It left me sweating but very satisfied when I finished the dish. They also sell a large prawn version for RM 26. The generous amounts of fish and the ultra spicy broth made the Sieng Hing Cafe fish noodles one of the best gastronomic finds in Sibu. It’s perfect if you have a blocked nose since the spice will clear up your sinuses in no time! :)

Pork skin noodles – making noodles out of pig skin

uncooked pig noodles

This is not your usual noodle dish. The noodles are made of pig skin. It’s not pork noodles – it’s pig skin noodles! The noodle is not the carbohydrate in this dish – it’s the protein! I first came across this in an episode of Andrew Zimmern’s Bizarre Foods America. I did a quick search for the restaurant that serves this and came across a blog post that describes exactly how to make pig noodles out of pig skin.

making pig noodles

I had to source for the pig skin – most butchers don’t sell pig skin. It’s either discarded or meant to be sold with the cut of meat. However, I went to Sanbanto – an organic farm-to-table butcher cum restaurant and made my unusual request.

pig skin softening

The clerk was puzzled for a second while processing what I really wanted and took a bag from under the counter. She gave it to me free of charge. I wonder why it was bagged like that in the first place but it didn’t register right then coz I got into a conversation of what I wanted to do with the pig skin – to make noodles!

pork belly skin

The pig skin I got is from the belly (as can be seen from the teats) and I tried slicing it but the skin proved to be way too tough for any of my knives so I decided to wait until I’ve finished it. I wanted to make pig skin noodle ramen like the post I read in From Belly to Bacon – but with a different twist. I’ll do a two animal broth!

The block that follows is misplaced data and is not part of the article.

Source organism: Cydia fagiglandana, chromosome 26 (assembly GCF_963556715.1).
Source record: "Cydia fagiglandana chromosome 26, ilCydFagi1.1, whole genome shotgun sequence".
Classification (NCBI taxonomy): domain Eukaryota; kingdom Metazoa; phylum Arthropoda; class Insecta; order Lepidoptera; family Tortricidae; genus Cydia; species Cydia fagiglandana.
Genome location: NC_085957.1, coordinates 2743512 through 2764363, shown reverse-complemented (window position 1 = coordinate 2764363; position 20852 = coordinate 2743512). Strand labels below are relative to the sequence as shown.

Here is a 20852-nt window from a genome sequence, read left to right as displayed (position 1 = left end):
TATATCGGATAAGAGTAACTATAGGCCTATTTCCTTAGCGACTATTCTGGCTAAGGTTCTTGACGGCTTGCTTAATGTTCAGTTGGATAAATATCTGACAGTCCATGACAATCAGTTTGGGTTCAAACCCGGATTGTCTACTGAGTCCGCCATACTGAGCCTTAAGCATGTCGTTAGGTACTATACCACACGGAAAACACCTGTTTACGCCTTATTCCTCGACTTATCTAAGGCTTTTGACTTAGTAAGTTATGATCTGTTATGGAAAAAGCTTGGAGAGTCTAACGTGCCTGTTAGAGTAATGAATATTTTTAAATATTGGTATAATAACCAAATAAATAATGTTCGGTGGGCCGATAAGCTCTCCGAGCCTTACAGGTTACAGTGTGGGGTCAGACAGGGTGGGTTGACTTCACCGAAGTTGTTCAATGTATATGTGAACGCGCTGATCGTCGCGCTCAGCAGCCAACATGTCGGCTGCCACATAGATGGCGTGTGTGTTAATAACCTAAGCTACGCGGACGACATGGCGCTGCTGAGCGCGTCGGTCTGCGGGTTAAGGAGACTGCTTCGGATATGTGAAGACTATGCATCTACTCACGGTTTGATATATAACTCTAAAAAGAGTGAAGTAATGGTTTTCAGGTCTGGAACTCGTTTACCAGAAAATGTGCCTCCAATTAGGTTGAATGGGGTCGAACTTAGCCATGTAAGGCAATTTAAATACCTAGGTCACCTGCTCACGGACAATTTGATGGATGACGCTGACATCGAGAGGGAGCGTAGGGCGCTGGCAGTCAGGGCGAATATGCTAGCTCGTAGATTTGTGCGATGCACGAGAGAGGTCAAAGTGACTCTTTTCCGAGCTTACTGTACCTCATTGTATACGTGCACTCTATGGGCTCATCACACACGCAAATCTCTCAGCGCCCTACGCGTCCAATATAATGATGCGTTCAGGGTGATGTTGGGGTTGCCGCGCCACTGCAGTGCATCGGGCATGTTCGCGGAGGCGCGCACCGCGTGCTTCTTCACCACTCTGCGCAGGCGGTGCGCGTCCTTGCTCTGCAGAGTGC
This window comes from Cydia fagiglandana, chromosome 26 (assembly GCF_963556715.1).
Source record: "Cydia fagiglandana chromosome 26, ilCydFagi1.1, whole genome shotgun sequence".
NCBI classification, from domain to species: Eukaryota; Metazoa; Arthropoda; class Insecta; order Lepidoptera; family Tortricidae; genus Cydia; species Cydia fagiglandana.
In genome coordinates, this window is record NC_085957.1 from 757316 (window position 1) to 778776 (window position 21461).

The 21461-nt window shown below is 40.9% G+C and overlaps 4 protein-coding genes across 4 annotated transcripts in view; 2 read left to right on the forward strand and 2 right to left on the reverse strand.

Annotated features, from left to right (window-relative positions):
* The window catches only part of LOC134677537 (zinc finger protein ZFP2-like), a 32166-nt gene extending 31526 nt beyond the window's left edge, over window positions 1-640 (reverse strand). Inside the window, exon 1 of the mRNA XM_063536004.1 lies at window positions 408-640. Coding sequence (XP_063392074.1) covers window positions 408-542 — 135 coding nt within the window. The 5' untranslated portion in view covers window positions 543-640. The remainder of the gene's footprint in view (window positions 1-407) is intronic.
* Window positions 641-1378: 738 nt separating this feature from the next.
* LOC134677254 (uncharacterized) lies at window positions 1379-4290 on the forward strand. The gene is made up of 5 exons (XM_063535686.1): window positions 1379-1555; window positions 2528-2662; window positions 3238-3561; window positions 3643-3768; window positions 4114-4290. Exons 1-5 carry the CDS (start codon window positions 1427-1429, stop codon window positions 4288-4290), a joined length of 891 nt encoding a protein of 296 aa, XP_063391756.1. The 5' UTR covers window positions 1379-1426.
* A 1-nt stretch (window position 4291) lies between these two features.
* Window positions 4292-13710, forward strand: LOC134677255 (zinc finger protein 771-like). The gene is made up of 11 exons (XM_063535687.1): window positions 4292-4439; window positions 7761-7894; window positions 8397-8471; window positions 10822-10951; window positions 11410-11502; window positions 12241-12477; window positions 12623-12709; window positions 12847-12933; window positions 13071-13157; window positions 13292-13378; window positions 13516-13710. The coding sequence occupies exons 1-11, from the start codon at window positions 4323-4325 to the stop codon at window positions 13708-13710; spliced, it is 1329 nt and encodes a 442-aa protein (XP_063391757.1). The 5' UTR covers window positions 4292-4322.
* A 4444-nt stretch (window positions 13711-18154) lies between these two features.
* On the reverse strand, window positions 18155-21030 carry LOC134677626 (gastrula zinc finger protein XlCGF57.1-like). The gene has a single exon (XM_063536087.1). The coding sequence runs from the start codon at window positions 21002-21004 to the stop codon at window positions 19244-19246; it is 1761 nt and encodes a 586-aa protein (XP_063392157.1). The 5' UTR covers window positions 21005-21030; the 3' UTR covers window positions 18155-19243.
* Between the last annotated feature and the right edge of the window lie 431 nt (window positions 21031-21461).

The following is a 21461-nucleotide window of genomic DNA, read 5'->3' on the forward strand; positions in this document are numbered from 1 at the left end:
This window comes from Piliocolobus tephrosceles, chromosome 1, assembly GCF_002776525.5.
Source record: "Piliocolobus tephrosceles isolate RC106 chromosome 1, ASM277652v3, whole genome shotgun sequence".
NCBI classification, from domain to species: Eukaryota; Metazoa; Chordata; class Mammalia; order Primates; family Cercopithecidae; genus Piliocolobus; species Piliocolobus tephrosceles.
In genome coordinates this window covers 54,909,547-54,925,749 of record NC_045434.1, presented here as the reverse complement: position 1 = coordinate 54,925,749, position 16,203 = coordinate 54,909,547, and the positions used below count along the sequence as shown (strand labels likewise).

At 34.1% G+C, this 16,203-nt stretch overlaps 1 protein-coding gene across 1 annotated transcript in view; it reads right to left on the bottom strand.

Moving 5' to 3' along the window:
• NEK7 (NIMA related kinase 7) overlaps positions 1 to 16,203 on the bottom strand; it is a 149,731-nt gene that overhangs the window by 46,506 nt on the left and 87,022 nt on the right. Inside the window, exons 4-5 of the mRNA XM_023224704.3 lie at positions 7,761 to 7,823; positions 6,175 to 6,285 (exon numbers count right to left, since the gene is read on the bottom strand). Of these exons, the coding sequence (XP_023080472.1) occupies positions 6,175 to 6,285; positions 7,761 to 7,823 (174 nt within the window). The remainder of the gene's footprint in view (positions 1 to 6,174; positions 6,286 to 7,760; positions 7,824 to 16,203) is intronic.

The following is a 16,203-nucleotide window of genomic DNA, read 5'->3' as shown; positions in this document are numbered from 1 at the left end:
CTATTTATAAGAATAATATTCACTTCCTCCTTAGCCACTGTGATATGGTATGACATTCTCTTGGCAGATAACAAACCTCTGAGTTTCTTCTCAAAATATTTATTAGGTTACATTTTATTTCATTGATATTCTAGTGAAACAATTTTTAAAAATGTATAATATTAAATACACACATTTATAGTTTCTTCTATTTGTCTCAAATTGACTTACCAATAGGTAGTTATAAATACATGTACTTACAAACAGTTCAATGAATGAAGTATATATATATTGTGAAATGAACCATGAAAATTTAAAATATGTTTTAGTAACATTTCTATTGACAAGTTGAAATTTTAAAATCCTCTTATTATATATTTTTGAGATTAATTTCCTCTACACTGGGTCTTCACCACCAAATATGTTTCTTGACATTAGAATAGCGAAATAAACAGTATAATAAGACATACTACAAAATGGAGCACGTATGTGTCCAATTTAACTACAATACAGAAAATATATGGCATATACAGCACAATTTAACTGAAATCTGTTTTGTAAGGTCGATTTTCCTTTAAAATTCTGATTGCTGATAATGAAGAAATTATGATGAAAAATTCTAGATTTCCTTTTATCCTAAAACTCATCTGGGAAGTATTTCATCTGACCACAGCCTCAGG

chicken carcass pork bone

You will need:

  • Pig skin (find sheets so it’s easier to cut strips of noodles)
  • Pork bone for soup
  • Chicken carcass
  • Edible flowers

chicken pork stock

I used a chicken carcass and a large pig bone for soups in my cooker. There are ramen places like Santouka Ramen that’s famous for their chicken broth and other Japanese ones who use the traditional pork broth. I wanted a combination of both.

pig skin sheets

The rice cooker was filled up to 1.8 litres of water, after the displacement made by the chicken carcass and pig bone. I also threw in the pig skin so it’ll be easier to cut once it’s tender and cooked.

making pig skin noodles

I took:

  • 14 hours
  • 4 litres of water
  • 4 refills

stirring stock

to boil the ramen stock. It was an overnight event with alarms set to refill the cooker.

boiling stock

However, I made a *very big mistake* – I left the pig skin in too long. I should have taken it out at the 2 hour point and cut strips out of it. I left it in for the entire 14 hour duration and it was a soggy mess when I attempted to slice it into strips of noodles.

pig-skin

It was quite a feat since everything in the cooker was pulverized and reduced into a very yummy and gelatinous goo. I did manage to slice it and poured the broth (it’s way thicker than what you’ll associate with this word) over it for a bowl of ramen.

refill broth

This is my first attempt. I would like to do two things differently next time:

  1. Take the pig skin out after 3 minutes of boiling to cut into strips of pig noodles
  2. Freeze and strain the gelatinous broth through muslin cloth to create consomme – a very clear broth – to highlight the pig noodles better

reduced broth

The end result after 14 hours of boiling – very hearty and thick semi-liquid with a consistency more like lard than water. We both liked a small bowl but eating more than that would be quite a challenge due to the heavy stock.

slicing pig skin

This is quite soggy but ideally the pig skin should just be soft enough to slice though…

sliced pig noodles

…and retain a very al dente texture!

pig noodles carb

My better half managed to eat her bowl though. I did hers with some rice vermicelli to provide some carbohydrates – the pig skin noodle is the protein in this dish!

pig skin noodle ramen